Unquestionably, the weirdest moment of news coverage of the newest Supreme Court nomination came on CBS, where the unveiling of nominee John Roberts was anchored by ... another John Roberts, the CBS White House reporter.
The CBS veteran, previously known in Canada by his disc-jockey name, J.D. Roberts, responded with admirable humor and humility at that strange junction, quipping that after four years on the White House beat, "I couldn't imagine the name 'John Roberts' and the phrase 'widely admired for his intellect, his sound judgment and his personal decency' being used in the same time zone, let alone the same sentence."
But permit me a flight of fancy and imagine how much fun we would have if we could have confirmation hearings for the other John Roberts before he could take the anchor chair at CBS, as he has made clear he desires. Self-important journalists would huff and puff at the very idea of screening journalists in such a fashion, but think about the joys of turnabout as fair play.
How would CBS's John Roberts hold up under questioning? Some critics are chastising John Roberts the jurist for a lack of a "paper trail" of positions. The exact opposite could be said of John Roberts, reporter.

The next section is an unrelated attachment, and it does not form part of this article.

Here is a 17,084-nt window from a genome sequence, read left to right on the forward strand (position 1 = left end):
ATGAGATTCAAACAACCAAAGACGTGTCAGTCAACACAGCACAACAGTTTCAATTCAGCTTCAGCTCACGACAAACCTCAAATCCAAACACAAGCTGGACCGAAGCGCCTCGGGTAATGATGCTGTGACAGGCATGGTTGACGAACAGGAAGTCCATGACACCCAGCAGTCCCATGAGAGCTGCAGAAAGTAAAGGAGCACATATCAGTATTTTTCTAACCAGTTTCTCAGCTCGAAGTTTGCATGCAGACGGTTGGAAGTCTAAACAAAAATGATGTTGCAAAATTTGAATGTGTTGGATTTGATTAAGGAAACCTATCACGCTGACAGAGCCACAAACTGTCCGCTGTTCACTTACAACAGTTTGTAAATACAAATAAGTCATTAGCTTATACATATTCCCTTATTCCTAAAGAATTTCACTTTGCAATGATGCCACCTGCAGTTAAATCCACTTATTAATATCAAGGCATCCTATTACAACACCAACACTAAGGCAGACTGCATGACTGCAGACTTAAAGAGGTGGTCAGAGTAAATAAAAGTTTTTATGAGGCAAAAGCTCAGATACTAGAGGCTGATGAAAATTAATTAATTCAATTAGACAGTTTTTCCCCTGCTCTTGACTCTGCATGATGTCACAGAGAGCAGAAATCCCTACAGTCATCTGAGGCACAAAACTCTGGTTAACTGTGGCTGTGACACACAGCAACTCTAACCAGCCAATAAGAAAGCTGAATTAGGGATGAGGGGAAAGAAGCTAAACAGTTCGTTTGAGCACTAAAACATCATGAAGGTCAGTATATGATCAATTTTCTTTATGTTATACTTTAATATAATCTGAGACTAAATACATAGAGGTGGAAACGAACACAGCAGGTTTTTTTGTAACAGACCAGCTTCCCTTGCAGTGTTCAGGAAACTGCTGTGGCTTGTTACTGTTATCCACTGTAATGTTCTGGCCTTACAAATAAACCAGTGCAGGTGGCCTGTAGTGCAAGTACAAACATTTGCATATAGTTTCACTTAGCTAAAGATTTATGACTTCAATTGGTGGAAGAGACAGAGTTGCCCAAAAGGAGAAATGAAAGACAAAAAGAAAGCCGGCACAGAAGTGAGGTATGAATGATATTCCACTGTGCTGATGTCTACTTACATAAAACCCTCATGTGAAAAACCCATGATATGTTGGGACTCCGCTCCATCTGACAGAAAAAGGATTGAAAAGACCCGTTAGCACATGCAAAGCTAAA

Ten days before Bush was inaugurated, CBS's Roberts was pressing spokesman Ari Fleischer about John Ashcroft: "I could understand that as a legislator, your political ideology would fit well into your job description, but as somebody who is charged with executing the laws that are on the books, is it prudent for their ideology to be at odds with some of those laws?" But the ideology of CBS is constantly at odds with the current cast of Washington, and it's considered rude to question whether they should be trusted to offer the people a product called "news."
Reporters sniff at judicial nominees as they deny having strong ideological convictions in their confirmation hearings. Remember the horrified reactions when Clarence Thomas said he'd never really discussed Roe v. Wade with his fellow law school students? Nobody wanted to seem naive and say they believed that. But don't reporters as an everyday matter deny their biases despite long paper trails behind them?
Poll: 46 Percent Of Americans Want Stephanopoulos To Stay Away From 2016 Election Coverage | Matt Vespa